Demand for green bonds has risen exponentially, outstripping supply and pushing up prices for bonds trading on the secondary market, research has shown.
According to the latest Green Bond Pricing in the Primary Market report, demand for green debt has been soaring since market inception, with over $1.6tn (£746bn) issued to date and 2022 touted to see the first yearly trillion.
Likewise, pricing advantages are expected to show endurance during a changing economic landscape, driven largely by this heavy demand outstripping the supply as asset managers look to address climate risk in their portfolios, the report stated.
Sean Kidney, chief executive of Climate Bonds, said: “The demand for green bonds is defiantly withstanding the economic, social and geopolitical turmoil over the last couple of years.
"The ability to weather storms and survive downturns is absolute gold dust and promises value across primary and secondary markets.”
The 26-page report also suggested the pricing benefits of green bonds were "pervasive", and explained the concept of ‘greenium’ in the discourse of sustainable finance.
The greenium - the 'Green Premium' - represents a great result for issuers as it means they pay less to finance their green bonds compared to vanilla equivalents.
But investors also benefit, according to the research, as the slightly higher premium paid by the investor on green debt can be justified by the strength of the secondary market performance of green bonds when compared to vanilla equivalents.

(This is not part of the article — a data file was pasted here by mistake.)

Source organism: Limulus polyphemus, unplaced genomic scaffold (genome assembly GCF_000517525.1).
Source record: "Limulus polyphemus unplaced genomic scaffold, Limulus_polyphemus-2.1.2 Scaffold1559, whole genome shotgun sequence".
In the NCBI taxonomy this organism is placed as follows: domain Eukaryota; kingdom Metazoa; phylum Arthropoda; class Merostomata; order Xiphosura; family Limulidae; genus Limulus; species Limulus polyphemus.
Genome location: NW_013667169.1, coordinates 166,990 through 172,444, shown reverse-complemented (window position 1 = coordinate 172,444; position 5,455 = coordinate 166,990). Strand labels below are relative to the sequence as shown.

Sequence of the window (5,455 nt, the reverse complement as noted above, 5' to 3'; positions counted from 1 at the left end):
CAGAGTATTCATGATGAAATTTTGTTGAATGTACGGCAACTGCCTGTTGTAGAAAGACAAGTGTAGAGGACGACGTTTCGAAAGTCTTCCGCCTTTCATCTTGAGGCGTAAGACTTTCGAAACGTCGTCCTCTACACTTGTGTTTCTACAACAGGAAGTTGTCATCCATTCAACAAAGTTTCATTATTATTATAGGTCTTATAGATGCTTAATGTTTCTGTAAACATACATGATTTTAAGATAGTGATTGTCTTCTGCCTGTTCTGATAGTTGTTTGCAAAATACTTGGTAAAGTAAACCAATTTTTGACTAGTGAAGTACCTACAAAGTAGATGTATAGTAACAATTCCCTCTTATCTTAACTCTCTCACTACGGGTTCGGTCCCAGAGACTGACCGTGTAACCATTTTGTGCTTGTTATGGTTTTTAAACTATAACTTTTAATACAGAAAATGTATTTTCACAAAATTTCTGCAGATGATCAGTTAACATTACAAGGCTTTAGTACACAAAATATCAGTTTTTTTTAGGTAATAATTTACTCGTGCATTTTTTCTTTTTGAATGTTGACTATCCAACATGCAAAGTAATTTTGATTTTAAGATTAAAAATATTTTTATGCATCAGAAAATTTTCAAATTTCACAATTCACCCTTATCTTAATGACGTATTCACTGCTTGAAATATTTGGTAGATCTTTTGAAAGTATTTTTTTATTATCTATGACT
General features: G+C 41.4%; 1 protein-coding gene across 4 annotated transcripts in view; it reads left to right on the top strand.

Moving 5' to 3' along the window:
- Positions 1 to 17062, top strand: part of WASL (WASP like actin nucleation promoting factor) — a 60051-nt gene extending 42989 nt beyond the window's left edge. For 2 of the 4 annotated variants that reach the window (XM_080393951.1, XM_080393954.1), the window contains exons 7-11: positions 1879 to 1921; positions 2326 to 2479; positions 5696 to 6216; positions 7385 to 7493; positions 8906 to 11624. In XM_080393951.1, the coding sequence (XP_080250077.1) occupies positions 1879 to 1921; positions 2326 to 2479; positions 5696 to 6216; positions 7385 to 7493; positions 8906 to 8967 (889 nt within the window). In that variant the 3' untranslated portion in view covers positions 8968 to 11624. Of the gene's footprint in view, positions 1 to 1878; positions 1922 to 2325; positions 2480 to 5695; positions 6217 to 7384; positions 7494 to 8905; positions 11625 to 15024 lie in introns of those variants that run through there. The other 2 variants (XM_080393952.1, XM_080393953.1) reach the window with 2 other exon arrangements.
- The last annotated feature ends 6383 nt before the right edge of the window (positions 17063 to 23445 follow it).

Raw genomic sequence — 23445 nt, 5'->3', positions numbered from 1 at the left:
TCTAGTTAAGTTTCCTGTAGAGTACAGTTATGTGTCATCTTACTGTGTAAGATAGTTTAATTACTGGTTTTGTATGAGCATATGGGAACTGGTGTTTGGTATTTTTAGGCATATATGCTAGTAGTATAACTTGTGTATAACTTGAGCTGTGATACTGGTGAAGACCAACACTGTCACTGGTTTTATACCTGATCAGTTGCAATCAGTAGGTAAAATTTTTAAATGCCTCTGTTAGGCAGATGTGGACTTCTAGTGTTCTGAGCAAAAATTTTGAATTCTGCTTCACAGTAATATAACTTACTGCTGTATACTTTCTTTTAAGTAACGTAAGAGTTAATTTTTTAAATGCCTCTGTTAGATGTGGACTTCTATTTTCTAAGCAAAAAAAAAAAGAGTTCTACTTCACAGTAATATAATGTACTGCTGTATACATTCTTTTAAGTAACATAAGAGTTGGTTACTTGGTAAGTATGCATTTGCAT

This means investors have to date been able to expect a good price when selling on the secondary market.
The report examined 73 green bonds with a combined face value of $71.8bn (£54.29bn). It found that pricing benefits have remained visible as the market expanded to over $0.5trn (£0.37trn) in issuance in 2021 and $1.6trn since market inception in 2007, based on the Climate Bonds Green Bond Database.
However not all market commentators are enthralled by green bonds - either by demand for them or the rates offered to investors.
For example, Agne Stengeryte, rates strategist at the Bank of America MLI UK, said inflows to the UK government-backed National Savings and Investments' green bond have been 'marginal'.
In the latest European rates watch from the company, analysts commented: "With regards to NS&I, the latest flows are positive but remain marginal, with a £0.1bn inflow in January 2022 followed by £1bn in February 2022."
For the fiscal year to February, NS&I adds up to around £3.7bn, which is still less than the £6bn which had been pencilled into the Debt Management Office's estimates for the fiscal year, according to UK public sector finance data.
Stengeryte added: "Despite the recent doubling of the interest rate the NS&I pays on its Green Savings Bond to 1.3 per cent from 0.65 per cent at launch, the three-year fixed rate remains relatively low and we do not expect major gyrations in NS&I monthly flows for the time being."